How I Paid Off $30K In Student Loans Without A High Income Or Rich Parents

    I know it sounds like clickbait, but I promise I ate enough catering leftovers to make it the truth.

    I'm Kara, and today I work as a financial educator, but I come from a very nontraditional financial background. I grew up in a fairly low-income, single-parent household — we were on food stamps for five years of my childhood. And like most of my fellow millennials, I needed student loans to help pay for college.

    With such low income, my student loans felt insurmountable. My $400 monthly student loan payment was my second highest bill each month.

    In July 2012, I drove to Austin after signing a six-month lease with a friend from college and continued to wait tables. I took home about $1,600 a month, paid $500 in rent, and split utilities and groceries with my roommate.

    My quarter life crisis hit like a Mack truck one day when I was driving down the highway. I was driving to the $12 an hour catering job I hated. My loan payments were starting again in a few weeks.

    I figured I had a simple equation in front of me: figure out how to pay off all my debt come hell or high water. Nothing else really mattered — the loans stressed me out and took up a huge chunk of my monthly income.

    Thus began what I like to call my debt payoff sprint. It started with education — from June–September 2014 I spent a lot of time on financial blogs and websites like Yahoo Finance and Marketwatch, reading about how people had done things like pay off their student loans, buy houses in cash, and even retire from work in their 30s.

    Next, I looked at my income. It wasn't much. I was making about $1,300 a month catering at the time. I had applied to probably a hundred jobs in the last few years, but I had never been hired for a full-time role.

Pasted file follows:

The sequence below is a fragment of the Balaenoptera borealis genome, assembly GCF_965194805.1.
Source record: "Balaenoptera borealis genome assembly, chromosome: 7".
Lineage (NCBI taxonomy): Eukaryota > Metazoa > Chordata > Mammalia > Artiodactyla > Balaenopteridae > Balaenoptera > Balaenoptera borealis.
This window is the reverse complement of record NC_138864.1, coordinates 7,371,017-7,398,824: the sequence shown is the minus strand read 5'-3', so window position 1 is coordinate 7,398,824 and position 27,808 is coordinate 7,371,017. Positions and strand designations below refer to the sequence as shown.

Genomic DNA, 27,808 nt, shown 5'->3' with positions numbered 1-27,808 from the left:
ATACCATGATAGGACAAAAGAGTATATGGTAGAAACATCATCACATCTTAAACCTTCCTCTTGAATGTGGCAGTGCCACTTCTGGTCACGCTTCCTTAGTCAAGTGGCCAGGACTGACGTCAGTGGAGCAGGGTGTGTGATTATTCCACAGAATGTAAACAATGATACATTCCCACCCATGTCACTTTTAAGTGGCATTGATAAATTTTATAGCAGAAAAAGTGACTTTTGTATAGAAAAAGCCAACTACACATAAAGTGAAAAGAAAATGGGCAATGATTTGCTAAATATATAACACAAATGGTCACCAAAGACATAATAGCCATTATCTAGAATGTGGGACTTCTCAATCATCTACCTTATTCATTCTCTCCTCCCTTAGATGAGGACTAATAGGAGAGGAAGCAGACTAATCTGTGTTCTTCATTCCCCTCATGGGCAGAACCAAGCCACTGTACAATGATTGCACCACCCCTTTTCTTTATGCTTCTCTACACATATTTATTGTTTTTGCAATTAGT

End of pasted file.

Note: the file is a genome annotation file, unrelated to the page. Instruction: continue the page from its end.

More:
By October 2014, I had a plan: I was focusing on paying off my highest interest debt first, throwing literally all my extra money at it. I was spending on the bare essentials only and living off roughly $854 a month.

    You can see exactly how that worked right here. Have you ever sewed up a $2 pair of Forever 21 leggings so you don't have to buy new ones? I have.  

    By February 2015, I was working five part-time jobs seven days a week and beginning to see some progress on my debt payoff. I worked as a caterer, a freelance writer, a nonprofit fundraiser, a social media manager, and a lacrosse coach.

    But it all sucked. Now, let me be clear. Working five part-time jobs, seven days a week and forcing myself to live off catering leftovers and having date nights in my own living room kind of sucked. It was a very difficult way to live, and I wouldn't recommend that anyone pay off their debt the way I did.

    I also started blogging about my mission to pay off debt on a very low income, which eventually turned into the company I run today. Blogging helped in unexpected ways.

    My mental health DID get better though. Paying off my debt was working exactly the way I wanted it to as well. I was making anywhere between two and seven payments a month and watching the balance drop.

    My debt sprint came to a close on June 5, 2015. I made my last payment and then promptly went out with my friends and got drunk at my favorite bar. I had paid off my final $18,000 in student loans in just 10 months, and I had paid off $30,000 total in three and a half years — all while being very low income.

    If you're paying off debt now, learning about money changed my life, but it was really earning more that made the big difference.

    Are you working on paying off student loans? Share your tips, tricks, and stories in the comments.

    For more stories about life and money, like things people say helped them recover from burnout or how millennials are actually buying homes (spoiler — it's not by skipping avocado toast), check out the rest of our personal finance posts